The Mad Max: Fury Road star is convinced low self-esteem is a problem for many ladies, because they are bombarded with countless images of 'perfect' supermodels in magazines, movies, on television and online.
"There's so much pressure put on women to look a certain way, with the ideas of beauty and femininity and what that means," Zoe tells Elle U.K. "There's this idea of what beauty is and how your body is meant to look and if you don't fill that gap, but you're still confident and do your thing, then you become pegged for becoming the unconventionally 'not hot' person who is brave. We need to stop analysing everyone so much and let people be confident."
Kravitz, 28, is convinced media focus on a certain type of beauty perpetuates a sense of isolation for women who do not fit the idealised stereotype.
"When women only see one style or one kind of body over and over again (in the media), that tells you that that's the only thing out there and you're different," she explains, noting special features on 'unconventional' beauty types tend to do more damage than good: "It can't always be (a case of) 'We're patting ourselves on the back because we're showing women who aren't a size two, isn't that amazing?' It can't just be one article or an issue in a magazine (showcasing regular women) - that doesn't feel fair to me."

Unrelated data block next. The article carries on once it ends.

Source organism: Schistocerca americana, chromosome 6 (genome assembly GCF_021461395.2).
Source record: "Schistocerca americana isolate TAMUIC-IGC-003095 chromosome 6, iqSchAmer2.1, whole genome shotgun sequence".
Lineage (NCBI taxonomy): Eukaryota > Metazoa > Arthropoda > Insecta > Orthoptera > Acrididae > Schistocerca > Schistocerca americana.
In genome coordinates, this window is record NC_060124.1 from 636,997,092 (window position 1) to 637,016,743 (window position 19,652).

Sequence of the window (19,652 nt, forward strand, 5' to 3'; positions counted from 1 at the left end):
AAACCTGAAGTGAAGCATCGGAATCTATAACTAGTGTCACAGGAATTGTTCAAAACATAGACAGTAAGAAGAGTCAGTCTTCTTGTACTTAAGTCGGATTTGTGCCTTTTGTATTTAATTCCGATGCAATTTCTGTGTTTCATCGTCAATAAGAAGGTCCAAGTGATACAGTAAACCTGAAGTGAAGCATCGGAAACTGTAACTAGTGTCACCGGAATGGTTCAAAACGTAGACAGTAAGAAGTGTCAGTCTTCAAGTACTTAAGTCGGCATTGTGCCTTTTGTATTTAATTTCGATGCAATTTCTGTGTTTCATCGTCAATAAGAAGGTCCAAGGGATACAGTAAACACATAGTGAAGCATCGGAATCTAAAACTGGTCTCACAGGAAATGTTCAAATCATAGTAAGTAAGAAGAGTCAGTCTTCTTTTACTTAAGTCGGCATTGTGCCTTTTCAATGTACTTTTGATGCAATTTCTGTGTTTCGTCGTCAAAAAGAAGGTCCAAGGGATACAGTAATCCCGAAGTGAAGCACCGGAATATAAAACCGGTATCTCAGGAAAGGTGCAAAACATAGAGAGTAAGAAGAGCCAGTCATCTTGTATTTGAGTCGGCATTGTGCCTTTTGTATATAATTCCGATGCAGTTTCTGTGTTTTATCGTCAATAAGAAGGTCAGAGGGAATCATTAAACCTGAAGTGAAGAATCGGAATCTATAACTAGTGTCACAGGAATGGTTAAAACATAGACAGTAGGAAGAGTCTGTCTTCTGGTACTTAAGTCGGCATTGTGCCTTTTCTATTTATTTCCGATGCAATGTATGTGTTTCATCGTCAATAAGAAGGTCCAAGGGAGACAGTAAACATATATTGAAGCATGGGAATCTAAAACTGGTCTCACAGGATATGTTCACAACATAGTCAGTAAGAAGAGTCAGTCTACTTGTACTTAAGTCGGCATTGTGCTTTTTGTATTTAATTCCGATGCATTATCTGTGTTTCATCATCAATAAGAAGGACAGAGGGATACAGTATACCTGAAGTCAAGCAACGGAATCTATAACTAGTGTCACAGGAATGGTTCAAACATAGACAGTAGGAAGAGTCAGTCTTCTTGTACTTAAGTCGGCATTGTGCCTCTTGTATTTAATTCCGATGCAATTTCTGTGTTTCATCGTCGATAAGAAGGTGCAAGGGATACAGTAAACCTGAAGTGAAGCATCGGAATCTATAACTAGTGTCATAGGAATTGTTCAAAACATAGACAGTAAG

But the star acknowledges great strides are being taken when it comes to diversity - Zoe has praised American Vogue editor Anna Wintour for celebrating inclusivity through her annual Met Gala fundraising ball, which has been dubbed 'the fashion Oscars'.
"There were all different kinds of colours and genders and different kinds of people that were there," she gushes of the 2017 event held at the Metropolitan Museum of Art on 1 May (17). "I love that the Met Gala has shifted into this place where people are able to express themselves."
© Cover Media